Business punks and radical thinking

The not-so-silent creative revolution going on north of the border

The Scots are justly proud of their creativity and innovation. Scotland is a vibrant hotbed of creative talent and punches well above its weight in creative terms in relation to its size. It’s spawned a wealth of global brands including the Royal Bank of Scotland, Lipton, Hunter Wellies, Drambuie, Hendricks Gin and of course the world’s best-selling whisky, Johnnie Walker.

Exciting things are afoot with young Scottish brands too like craft brewer Brewdog whose founders are self-proclaimed ‘business punks’ and edgy design company Timorous Beasties blending the old and new.

Perhaps radical thinking is in the blood – from William Wallace to Nicola Sturgeon, the Scottish people are renowned for challenging the status quo – a key requirement for creativity.

It’s one of top developer locations in the world rivalling London, Vancouver and LA and a great place to work too. According to Talent Scotland, the typical pay of a Scottish worker has risen above those in England for the first time.

Opportunities abound

take a riskFrank PR opened an office in Glasgow last year – the aptly named McFrank. “The UK PR industry is way too London-focused and misses out on a lot of the natural diversity the UK affords” said Graham Goodkind, Frank’s Founder and Chairman. “We hope that opening in Scotland proves to be a canny move and sets us apart from the other more traditional agencies out there.”

Clare Smith is Chief marketing officer for the Scottish Government. She believes that “work produced by Scottish companies and their agencies is up there with anything that comes out of London. You don’t have to be based in London to be at the heart of world-class marketing. It’s a cliché, but we really are a creative, innovative nation – past and present” (

The launch of the first PR festival, The PRofessionals, in Edinburgh is a significant development, celebrating and highlighting the importance of creativity and PR to the Scottish economy, and the need for PR agencies and in-house teams to keep upping the ante on their creative work.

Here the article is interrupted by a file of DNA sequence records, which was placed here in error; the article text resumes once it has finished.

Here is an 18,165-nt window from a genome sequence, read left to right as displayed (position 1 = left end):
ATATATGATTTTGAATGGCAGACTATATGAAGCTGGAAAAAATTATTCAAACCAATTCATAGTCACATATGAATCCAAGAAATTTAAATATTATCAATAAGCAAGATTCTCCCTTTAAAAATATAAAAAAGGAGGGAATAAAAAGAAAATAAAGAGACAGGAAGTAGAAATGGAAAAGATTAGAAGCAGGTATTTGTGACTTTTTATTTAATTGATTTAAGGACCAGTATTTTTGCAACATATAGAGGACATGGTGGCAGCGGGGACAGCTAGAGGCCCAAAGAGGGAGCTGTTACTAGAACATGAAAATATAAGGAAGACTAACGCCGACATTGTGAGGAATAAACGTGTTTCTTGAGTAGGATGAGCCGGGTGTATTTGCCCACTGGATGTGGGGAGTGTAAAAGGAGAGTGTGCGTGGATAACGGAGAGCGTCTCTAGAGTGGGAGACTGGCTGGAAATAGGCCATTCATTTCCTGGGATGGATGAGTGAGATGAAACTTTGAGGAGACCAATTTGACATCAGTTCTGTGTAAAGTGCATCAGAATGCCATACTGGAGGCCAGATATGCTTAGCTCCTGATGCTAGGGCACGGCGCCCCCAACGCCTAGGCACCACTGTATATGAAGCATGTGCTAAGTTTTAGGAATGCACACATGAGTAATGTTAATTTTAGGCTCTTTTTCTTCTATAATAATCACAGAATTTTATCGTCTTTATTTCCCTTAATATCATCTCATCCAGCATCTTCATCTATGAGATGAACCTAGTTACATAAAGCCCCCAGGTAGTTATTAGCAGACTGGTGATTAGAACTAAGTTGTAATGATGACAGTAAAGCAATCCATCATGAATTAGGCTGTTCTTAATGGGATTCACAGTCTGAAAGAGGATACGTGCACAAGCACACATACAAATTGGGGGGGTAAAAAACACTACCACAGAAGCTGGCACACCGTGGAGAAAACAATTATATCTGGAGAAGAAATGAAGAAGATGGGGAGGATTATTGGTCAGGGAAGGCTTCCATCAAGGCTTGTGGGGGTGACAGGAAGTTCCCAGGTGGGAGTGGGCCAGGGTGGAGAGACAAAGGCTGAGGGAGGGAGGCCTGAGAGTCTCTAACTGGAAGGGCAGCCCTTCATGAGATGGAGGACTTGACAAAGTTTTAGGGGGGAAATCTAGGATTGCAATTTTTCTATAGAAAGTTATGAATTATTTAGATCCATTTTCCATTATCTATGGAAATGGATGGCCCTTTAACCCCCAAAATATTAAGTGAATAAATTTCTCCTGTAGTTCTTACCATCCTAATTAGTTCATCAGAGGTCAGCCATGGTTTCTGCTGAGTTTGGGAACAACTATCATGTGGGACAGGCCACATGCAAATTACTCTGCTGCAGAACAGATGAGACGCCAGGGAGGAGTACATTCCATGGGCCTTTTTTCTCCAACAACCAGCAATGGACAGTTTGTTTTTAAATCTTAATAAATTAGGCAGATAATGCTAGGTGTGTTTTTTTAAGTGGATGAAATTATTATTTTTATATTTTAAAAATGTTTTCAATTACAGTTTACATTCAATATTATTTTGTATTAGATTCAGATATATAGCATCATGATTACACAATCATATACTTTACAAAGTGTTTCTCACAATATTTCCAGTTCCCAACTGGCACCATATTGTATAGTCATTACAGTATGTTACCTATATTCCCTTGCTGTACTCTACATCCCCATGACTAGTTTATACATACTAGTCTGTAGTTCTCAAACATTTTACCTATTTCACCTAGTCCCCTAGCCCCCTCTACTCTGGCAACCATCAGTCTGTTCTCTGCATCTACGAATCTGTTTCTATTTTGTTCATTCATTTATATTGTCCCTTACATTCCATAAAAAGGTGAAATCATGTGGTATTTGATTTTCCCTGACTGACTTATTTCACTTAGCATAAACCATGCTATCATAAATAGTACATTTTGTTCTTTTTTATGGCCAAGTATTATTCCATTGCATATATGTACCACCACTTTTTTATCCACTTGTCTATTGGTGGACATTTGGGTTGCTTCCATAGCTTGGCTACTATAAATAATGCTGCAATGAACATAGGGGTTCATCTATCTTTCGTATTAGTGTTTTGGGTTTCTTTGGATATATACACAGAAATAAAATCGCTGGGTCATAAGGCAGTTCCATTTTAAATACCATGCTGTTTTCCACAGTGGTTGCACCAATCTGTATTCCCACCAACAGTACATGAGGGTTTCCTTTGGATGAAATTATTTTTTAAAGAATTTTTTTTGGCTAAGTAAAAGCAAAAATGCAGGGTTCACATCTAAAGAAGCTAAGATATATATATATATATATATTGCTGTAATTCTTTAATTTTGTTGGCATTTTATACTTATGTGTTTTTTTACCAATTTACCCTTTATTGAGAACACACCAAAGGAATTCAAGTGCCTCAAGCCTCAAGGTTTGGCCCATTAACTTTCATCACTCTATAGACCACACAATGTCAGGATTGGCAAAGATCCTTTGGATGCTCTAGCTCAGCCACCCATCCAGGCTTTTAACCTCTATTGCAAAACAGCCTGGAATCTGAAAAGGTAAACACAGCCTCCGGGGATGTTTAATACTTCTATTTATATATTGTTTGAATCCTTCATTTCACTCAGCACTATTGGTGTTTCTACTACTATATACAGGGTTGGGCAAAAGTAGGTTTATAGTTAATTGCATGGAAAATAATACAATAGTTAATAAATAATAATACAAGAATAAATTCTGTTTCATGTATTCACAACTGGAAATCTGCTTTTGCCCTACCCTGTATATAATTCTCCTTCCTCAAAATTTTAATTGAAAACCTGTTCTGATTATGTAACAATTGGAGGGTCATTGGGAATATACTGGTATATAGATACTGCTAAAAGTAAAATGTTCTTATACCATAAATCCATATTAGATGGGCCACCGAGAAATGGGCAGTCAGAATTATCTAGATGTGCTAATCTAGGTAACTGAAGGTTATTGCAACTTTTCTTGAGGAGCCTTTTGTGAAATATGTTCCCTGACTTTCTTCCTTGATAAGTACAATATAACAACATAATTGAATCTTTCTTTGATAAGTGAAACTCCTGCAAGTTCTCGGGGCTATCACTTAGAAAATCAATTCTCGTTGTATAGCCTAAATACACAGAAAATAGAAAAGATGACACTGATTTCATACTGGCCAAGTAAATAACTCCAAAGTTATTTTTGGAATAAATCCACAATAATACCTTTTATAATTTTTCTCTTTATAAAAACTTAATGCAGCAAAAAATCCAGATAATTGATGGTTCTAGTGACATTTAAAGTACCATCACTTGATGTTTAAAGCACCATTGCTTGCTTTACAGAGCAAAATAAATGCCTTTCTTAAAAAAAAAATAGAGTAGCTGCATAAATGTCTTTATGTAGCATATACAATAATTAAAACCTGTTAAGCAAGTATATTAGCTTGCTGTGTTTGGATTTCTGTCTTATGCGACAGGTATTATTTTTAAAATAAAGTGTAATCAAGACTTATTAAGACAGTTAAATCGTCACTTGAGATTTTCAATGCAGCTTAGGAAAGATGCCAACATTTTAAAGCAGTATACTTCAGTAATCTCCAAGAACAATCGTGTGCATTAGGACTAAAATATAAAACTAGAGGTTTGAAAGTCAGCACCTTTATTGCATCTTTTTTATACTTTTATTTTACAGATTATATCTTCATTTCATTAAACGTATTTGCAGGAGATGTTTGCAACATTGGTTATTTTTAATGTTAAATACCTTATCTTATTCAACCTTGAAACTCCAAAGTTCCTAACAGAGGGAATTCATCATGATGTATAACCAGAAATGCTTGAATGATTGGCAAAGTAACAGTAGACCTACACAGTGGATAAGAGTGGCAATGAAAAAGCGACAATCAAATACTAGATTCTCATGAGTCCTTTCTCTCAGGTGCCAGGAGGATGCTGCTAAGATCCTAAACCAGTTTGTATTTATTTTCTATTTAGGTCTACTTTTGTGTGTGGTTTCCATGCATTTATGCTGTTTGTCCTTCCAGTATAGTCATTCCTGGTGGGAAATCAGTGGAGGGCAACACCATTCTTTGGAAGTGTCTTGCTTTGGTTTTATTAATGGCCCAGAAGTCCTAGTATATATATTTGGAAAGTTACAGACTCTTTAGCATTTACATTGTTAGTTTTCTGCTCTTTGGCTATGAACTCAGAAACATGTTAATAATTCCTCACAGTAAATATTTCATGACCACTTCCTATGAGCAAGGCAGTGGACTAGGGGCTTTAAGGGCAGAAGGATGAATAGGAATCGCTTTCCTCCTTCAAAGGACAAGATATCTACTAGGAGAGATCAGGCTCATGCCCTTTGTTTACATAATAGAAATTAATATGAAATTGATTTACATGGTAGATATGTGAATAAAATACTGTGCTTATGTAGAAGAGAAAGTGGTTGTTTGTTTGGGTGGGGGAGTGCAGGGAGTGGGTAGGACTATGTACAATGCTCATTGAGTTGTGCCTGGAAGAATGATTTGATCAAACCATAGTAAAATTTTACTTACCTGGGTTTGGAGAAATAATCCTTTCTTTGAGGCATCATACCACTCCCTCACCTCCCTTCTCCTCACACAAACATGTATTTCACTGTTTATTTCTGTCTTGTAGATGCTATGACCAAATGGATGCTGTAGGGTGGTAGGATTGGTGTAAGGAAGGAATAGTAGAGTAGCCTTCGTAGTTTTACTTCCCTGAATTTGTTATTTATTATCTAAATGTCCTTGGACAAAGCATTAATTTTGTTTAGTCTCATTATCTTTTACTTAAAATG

The shape of the PR industrychange perspective

My day job is helping businesses (many in PR) helping their teams to do just that – through training and skills development as well as building creative confidence and making culture shifts. The PR industry broadly (the UK and beyond) is in good shape. In a study that my company Now Go Create ran last year in conjunction with the PR industry Bellwether The Holmes Report, industry confidence was higher than at any time in the previous three years. Two thirds of respondents say the creative thinking within their business is either good or inspirational. 63% of respondents say that the quality of PR campaigns has improved over the past 12 months.

Of course there are barriers, which transcend geography, including lack of time and budget as well as risk-aversion being cited as issues and the need to learn and apply more creativity thinking tools.

Opportunities in Scotland

What do you think the key issues and opportunities are to continue to build a thriving PR industry in Scotland? I’m looking forward to working with the delegates at The PRofessionals in the session on the Friday afternoon. We’ll debate and workshop the conversations that are raised during the festival, helping you to shape the future of the industry north of the border.

Claire’s workshop will round off the festival on Friday afternoon and Frank’s Graham Goodkind will be speaking at on Friday 17th June. Clare Smith will be part of the ‘PR for social good’ panel on Thursday, 16th June.


Guest blog post by Claire Bridges

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